NYU Tandon researcher wins IROS 2022 Young Professional Award

Giuseppe Loianno received the IEEE Robotics and Automation Society Toshio Fukuda Young Professional Award, marking the third early-career award this year to recognize his impact on intelligent robots and systems.

Loianno accepting award on stage

Assistant Professor of Electrical and Computer Engineering Giuseppe Loianno received the International Conference on Intelligent Robots and Systems (IROS) Toshio Fukuda Young Professional Award in Kyoto, Japan

BROOKLYN, New York, Wednesday, November 2, 2022

The IEEE Robotics and Automation Society and the RSJ Robotics Society of Japan have chosen Giuseppe Loianno to receive the International Conference on Intelligent Robots and Systems (IROS) Toshio Fukuda Young Professional Award, which is given annually to individuals still in the early stages of their careers who have made a major impact on intelligent robots and systems.  He received the award at IROS, which was held in late October, in Kyoto, Japan, with some 4,000 attendees.

Loianno, an Assistant Professor of Electrical and Computer Engineering and faculty member of NYU WIRELESS at the NYU Tandon School of Engineering, was cited by the organization for his “contributions to perception-based navigation for agile autonomous aerial and ground robots.”

Aerial and ground robots are often called upon to make agile maneuvers and collaborate in confined or complex environments, but they can be hampered by their limited small size and computation navigation systems. While researchers have developed innovative perception and control approaches, these are often still slow, lack robustness, and are inadequate for challenging autonomous and collaborative tasks.

Loianno, also the recent recipient of an NSF CAREER Award and a DARPA Young Faculty Award, is addressing the problem at his Agile Robotics and Perception Lab, working to develop agile and collaborative small-scale autonomous robots that can help or assist humans in complex tasks. Major applications include, but are not limited to, search and rescue, agriculture, inspection, and monitoring.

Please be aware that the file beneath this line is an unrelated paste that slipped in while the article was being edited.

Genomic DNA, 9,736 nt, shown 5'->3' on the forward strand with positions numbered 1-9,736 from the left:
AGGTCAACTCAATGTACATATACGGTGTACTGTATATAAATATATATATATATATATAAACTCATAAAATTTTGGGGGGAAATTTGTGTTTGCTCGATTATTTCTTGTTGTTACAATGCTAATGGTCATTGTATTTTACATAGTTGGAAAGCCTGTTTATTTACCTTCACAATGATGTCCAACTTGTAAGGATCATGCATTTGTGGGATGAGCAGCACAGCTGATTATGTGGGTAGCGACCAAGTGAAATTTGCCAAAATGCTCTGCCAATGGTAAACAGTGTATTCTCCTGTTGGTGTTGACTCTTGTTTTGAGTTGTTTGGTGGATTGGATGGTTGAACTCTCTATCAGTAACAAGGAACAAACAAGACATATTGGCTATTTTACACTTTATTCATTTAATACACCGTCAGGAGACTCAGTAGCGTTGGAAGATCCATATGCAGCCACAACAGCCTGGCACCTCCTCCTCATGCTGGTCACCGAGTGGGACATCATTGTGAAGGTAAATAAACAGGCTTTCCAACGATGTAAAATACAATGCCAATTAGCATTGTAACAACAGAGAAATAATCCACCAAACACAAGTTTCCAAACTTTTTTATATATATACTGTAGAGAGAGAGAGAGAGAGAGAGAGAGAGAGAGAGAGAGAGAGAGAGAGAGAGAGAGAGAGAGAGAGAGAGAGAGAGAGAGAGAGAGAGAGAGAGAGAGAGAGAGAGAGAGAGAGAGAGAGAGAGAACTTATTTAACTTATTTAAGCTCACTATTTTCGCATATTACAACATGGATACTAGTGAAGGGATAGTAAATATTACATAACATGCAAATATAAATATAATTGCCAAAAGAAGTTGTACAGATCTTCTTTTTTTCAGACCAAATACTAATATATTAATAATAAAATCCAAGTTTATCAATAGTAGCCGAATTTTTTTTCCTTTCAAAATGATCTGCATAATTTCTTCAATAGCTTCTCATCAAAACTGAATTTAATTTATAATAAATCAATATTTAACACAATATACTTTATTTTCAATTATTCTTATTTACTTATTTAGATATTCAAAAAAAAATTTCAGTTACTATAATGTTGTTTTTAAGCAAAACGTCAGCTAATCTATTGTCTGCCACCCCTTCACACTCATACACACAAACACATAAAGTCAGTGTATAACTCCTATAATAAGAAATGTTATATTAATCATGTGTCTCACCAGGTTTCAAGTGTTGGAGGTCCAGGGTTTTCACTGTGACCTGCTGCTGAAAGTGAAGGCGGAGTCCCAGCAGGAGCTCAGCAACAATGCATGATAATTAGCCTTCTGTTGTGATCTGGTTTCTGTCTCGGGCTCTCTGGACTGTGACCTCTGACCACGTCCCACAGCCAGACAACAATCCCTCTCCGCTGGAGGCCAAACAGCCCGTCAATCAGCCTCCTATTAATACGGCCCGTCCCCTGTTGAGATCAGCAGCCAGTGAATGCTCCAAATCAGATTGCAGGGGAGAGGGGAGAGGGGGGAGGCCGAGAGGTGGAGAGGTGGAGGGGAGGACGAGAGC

“Giuseppe’s work to improve the capabilities of autonomous robots is laying the foundation for material advances in safety, security, urban living, and more,” says Jelena Kovačević, dean of NYU Tandon. “In the process, he’s contributing to Tandon’s evolution as a major hub of robotics research, and it is fitting that he is being recognized by organizations of the caliber of the IEEE Robotics and Automation Society, Defense Advanced Research Projects Agency, Army Research Lab, and the National Science Foundation for his efforts.”



About the New York University Tandon School of Engineering

The NYU Tandon School of Engineering dates to 1854, the founding date for both the New York University School of Civil Engineering and Architecture and the Brooklyn Collegiate and Polytechnic Institute. A January 2014 merger created a comprehensive school of education and research in engineering and applied sciences as part of a global university, with close connections to engineering programs at NYU Abu Dhabi and NYU Shanghai. NYU Tandon is rooted in a vibrant tradition of entrepreneurship, intellectual curiosity, and innovative solutions to humanity’s most pressing global challenges. Research at Tandon focuses on vital intersections between communications/IT, cybersecurity, and data science/AI/robotics systems and tools and critical areas of society that they influence, including emerging media, health, sustainability, and urban living. We believe diversity is integral to excellence, and are creating a vibrant, inclusive, and equitable environment for all of our students, faculty and staff. For more information, visit engineering.nyu.edu.